11 October 2018
Time: 1:00 - 2:00pm
Speaker: Dr. Garrett Hellenthal, UCL
Venue: Fogg Lecture Theatre, Fogg Building
In this organismal biology and biological and experimental psychology seminar, Dr Garrett Hellenthal of UCL will deliver a talk on 'Inferring ancestral history and selection in humans using genome-wide DNA'.
Dr Hellenthal describes novel statistical approaches to infer the ancestral history of populations and individuals, using haplotype information from dense Single-Nucleotide-Polymorphism (SNP) data. He demonstrates how these techniques can describe and date intermixing events involving historical interactions among groups spanning thousands of years. He demonstrates new results from applications to data from Latin Americans, estimating their shared ancestry with people from precise geographic regions (e.g. specific regions of Spain and the Americas, in addition to other sources) and unearthing clandestine migrations to the Americas during the colonial era and other time periods.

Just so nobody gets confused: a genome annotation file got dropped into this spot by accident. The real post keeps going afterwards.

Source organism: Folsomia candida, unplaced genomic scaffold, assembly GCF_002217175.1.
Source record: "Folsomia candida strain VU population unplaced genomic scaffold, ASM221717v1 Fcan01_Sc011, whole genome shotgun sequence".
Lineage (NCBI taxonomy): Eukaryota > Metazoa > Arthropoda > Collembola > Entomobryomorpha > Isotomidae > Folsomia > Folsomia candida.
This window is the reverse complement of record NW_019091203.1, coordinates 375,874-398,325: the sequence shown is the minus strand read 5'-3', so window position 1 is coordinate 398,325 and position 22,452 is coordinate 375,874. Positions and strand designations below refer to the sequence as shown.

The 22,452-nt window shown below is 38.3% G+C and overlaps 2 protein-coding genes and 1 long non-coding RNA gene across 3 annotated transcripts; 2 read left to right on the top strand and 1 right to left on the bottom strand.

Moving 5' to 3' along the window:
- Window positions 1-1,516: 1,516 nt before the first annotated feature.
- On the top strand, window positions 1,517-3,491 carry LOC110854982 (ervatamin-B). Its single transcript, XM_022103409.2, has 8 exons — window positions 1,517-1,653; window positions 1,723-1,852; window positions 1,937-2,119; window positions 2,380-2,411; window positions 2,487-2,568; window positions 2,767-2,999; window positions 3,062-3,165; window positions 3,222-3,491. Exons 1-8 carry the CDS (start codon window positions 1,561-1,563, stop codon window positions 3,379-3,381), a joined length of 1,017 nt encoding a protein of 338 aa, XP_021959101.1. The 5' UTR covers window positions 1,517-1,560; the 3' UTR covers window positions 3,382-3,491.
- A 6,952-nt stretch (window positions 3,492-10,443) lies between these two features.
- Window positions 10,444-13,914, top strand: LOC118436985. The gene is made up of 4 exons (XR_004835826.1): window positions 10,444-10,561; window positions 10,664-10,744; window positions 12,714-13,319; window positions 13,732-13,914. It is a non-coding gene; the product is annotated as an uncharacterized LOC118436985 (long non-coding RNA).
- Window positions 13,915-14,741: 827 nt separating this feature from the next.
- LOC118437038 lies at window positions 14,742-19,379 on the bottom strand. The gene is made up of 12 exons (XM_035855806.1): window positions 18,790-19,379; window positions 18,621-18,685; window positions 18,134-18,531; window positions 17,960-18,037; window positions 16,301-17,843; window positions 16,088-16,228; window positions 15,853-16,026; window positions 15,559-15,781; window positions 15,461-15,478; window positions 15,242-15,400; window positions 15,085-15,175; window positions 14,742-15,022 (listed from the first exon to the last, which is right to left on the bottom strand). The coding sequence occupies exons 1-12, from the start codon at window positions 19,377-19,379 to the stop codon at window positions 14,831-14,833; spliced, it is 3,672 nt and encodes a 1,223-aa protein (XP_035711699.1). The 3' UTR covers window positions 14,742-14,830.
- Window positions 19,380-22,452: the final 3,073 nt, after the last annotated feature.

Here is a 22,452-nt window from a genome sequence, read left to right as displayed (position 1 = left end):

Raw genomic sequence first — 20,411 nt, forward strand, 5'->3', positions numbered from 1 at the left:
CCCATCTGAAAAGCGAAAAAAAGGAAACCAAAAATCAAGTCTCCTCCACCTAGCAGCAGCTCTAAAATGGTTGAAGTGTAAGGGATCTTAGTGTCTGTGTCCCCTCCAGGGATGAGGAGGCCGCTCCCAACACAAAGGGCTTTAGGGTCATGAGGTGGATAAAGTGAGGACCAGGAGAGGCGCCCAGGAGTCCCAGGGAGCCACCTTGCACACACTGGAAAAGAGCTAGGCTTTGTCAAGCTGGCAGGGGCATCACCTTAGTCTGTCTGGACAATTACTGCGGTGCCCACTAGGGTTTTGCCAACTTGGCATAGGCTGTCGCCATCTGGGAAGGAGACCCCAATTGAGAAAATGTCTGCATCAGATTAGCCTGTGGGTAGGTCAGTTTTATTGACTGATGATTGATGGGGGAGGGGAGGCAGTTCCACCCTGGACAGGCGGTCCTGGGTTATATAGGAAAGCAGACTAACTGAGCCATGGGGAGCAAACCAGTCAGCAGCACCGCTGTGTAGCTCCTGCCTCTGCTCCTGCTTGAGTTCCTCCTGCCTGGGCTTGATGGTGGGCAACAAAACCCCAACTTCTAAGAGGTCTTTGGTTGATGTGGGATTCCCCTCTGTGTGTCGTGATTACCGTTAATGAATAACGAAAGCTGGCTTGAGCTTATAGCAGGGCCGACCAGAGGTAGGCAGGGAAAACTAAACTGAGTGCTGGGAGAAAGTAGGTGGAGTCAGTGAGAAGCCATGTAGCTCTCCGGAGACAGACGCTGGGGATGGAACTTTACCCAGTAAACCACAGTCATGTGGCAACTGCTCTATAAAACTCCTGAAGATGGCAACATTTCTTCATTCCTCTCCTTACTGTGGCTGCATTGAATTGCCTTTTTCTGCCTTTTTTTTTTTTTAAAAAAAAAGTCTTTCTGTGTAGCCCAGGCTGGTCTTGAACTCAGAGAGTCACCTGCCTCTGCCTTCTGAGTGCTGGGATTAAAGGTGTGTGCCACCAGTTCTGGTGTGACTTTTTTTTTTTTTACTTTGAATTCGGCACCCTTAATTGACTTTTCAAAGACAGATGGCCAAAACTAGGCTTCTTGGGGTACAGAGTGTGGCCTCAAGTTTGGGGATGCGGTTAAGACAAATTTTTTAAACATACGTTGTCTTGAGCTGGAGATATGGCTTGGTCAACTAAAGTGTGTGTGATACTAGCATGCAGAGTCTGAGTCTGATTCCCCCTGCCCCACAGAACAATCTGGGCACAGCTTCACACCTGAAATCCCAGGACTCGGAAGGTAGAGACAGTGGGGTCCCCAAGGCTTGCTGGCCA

Dr Hellenthal also describes new methods to test for genetic loci affected by selection, using both allele frequency and haplotype data. These novel techniques can identify the loci and populations involved in selection, enable the joint testing of SNP sets (e.g. in pathways), and account for both demography and variation in data quality across loci and samples. His research showcases these models with applications to several world-wide populations, incorporating DNA from both ancient and modern humans.
This seminar is open to all.